Suggestion Saturday: August 30, 2014

Here is this week’s list of blog posts and other tidbits from my favourite corners of the web.

28 Magical Paths Begging To Be Walked. Wow, these are incredible!

Moonrise via RHMustard. This is a shining example of why I love poetry so much. I’ll be tempted to whip it out the next time I meet someone who has yet to meet a poem that they love.

When “Race” Wasn’t About Skin Colour. Fascinating stuff. It makes me wonder how our definitions of race will change as DNA tests for heritage become more widespread and accurate.

Nariya’s First Beer. When I was about this girl’s age a family friend offered me an ice cream sandwich. I turned them down in polite horror. The only bread my family ate was the extremely healthy whole wheat kind. I couldn’t imagine why anyone would slather ice cream on something so dense and chewy. To me it made about as much sense as pouring chocolate syrup on steamed broccoli.  I can’t remember if I’ve shared this story before, but it came to mind while reading about Nariya’s funny misunderstanding.

On the Beach via fridayam. I thought this was a very appropriate poem to share as we say goodbye to August.

From An Unexpected Inheritance via Funny_Matters:

I carried on walking, behind my friend. I commented on something. My voice cracked. We continued along the hill-path.

There’s something wonderful about knowing she’s still very much ‘there’. In ways I’d never imagined. In other people’s memories of me. In hill-top walks. In my behaviour. My strengths. Even in my weaknesses.


How would our species change if we no longer had the ability to speak? The Silent History imagines a chilling answer to this question that kept me up way past my bedtime.

One of the things that fascinates me about babies is how they figure out language. Sometimes it’s weird to cuddle an infant who is too young to speak. I wonder what they’re thinking about and what they would have to say about the world around them if they had the ability to start talking right away. The idea of interacting with a child who never gains this ability is really interesting.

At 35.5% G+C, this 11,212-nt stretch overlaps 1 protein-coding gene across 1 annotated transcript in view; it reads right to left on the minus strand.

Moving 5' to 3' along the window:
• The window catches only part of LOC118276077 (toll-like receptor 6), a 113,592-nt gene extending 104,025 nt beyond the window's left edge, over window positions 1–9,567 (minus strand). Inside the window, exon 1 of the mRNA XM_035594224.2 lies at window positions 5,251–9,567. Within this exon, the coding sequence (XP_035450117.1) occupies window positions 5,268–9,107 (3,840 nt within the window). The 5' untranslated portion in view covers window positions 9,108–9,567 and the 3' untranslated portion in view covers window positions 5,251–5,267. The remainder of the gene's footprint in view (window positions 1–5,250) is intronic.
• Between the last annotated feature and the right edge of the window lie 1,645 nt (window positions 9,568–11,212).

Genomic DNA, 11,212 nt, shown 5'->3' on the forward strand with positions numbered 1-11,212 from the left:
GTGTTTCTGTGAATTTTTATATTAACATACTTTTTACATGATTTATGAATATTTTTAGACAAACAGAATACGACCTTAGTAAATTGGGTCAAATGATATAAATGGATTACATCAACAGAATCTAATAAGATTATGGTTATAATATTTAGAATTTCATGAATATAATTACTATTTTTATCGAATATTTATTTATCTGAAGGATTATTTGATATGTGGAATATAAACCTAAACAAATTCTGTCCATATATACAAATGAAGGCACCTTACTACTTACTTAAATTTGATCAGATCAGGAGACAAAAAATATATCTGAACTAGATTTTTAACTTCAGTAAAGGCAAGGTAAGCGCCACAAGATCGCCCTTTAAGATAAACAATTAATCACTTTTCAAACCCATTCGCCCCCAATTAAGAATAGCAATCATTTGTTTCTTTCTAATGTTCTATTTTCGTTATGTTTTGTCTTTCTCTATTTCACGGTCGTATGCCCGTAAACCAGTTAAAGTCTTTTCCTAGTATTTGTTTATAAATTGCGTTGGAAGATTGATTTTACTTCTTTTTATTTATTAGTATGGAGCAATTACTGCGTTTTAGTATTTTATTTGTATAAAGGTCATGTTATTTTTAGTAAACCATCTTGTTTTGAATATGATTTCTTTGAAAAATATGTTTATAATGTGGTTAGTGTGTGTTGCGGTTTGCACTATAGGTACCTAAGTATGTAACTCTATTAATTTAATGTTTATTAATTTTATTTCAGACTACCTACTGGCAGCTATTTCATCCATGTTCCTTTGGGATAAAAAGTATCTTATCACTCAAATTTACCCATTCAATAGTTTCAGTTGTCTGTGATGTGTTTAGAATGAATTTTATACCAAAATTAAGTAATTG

I’ve purposefully avoided the terms science fiction and dystopia while discussing this book. I know some of my readers are gun-shy around those genres, but this is something I strongly recommend to anyone with even a passing interest in the premise.

What have you been reading?

  • tammy

    Never knew the ice cream sandwich story! 🙂 I love your stories. And that language book … Well I just have to read it now.

    • Thank you.

      I hope you like the book. It was really unique!

Suggestion Saturday: August 30, 2014

Here is this week’s list of blog posts and other tidbits from my favourite corners of the web.

28 Magical Paths Begging To Be Walked. Wow, these are incredible!

Moonrise via RHMustard. This is a shining example of why I love poetry so much. I’ll be tempted to whip it out the next time I meet someone who has yet to meet a poem that they love.

When “Race” Wasn’t About Skin Colour. Fascinating stuff. It makes me wonder how our definitions of race will change as DNA tests for heritage become more widespread and accurate.

Nariya’s First Beer. When I was about this girl’s age a family friend offered me an ice cream sandwich. I turned them down in polite horror. The only bread my family ate was the extremely healthy whole wheat kind. I couldn’t imagine why anyone would slather ice cream on something so dense and chewy. To me it made about as much sense as pouring chocolate syrup on steamed broccoli.  I can’t remember if I’ve shared this story before, but it came to mind while reading about Nariya’s funny misunderstanding.

On the Beach via fridayam. I thought this was a very appropriate poem to share as we say goodbye to August.

From An Unexpected Inheritance via Funny_Matters:

I carried on walking, behind my friend. I commented on something. My voice cracked. We continued along the hill-path.

There’s something wonderful about knowing she’s still very much ‘there’. In ways I’d never imagined. In other people’s memories of me. In hill-top walks. In my behaviour. My strengths. Even in my weaknesses.


How would our species change if we no longer had the ability to speak? The Silent History imagines a chilling answer to this question that kept me up way past my bedtime.

One of the things that fascinates me about babies is how they figure out language. Sometimes it’s weird to cuddle an infant who is too young to speak. I wonder what they’re thinking about and what they would have to say about the world around them if they had the ability to start talking right away. The idea of interacting with a child who never gains this ability is really interesting.

I’ve purposefully avoided the terms science fiction and dystopia while discussing this book. I know some of my readers are gun-shy around those genres, but this is something I strongly recommend to anyone with even a passing interest in the premise.

What have you been reading?

  • tammy

    Never knew the ice cream sandwich story! 🙂 I love your stories. And that language book … Well I just have to read it now.

    • Thank you.

      I hope you like the book. It was really unique!